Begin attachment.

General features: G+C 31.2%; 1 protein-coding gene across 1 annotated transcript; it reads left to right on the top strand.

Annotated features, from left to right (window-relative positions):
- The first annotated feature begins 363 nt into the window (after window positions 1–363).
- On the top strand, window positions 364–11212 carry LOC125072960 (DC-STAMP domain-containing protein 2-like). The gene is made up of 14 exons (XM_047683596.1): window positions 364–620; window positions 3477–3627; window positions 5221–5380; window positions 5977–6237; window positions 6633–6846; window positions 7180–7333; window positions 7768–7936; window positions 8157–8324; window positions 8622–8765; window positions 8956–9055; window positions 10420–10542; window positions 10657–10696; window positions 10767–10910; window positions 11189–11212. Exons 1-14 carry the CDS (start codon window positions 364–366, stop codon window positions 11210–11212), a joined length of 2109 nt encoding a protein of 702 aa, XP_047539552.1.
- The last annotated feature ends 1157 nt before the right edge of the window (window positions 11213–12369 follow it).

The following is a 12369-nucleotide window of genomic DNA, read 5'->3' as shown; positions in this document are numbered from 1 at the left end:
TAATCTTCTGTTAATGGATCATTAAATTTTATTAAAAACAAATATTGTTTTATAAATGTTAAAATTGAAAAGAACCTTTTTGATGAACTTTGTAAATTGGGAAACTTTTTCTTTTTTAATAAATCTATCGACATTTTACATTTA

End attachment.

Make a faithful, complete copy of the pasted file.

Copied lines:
General features: G+C 31.2%; 1 protein-coding gene across 1 annotated transcript; it reads left to right on the top strand.

Annotated features, from left to right (window-relative positions):
- The first annotated feature begins 363 nt into the window (after window positions 1–363).
- On the top strand, window positions 364–11212 carry LOC125072960 (DC-STAMP domain-containing protein 2-like). The gene is made up of 14 exons (XM_047683596.1): window positions 364–620; window positions 3477–3627; window positions 5221–5380; window positions 5977–6237; window positions 6633–6846; window positions 7180–7333; window positions 7768–7936; window positions 8157–8324; window positions 8622–8765; window positions 8956–9055; window positions 10420–10542; window positions 10657–10696; window positions 10767–10910; window positions 11189–11212. Exons 1-14 carry the CDS (start codon window positions 364–366, stop codon window positions 11210–11212), a joined length of 2109 nt encoding a protein of 702 aa, XP_047539552.1.
- The last annotated feature ends 1157 nt before the right edge of the window (window positions 11213–12369 follow it).

The following is a 12369-nucleotide window of genomic DNA, read 5'->3' as shown; positions in this document are numbered from 1 at the left end:
TAATCTTCTGTTAATGGATCATTAAATTTTATTAAAAACAAATATTGTTTTATAAATGTTAAAATTGAAAAGAACCTTTTTGATGAACTTTGTAAATTGGGAAACTTTTTCTTTTTTAATAAATCTATCGACATTTTACATTTA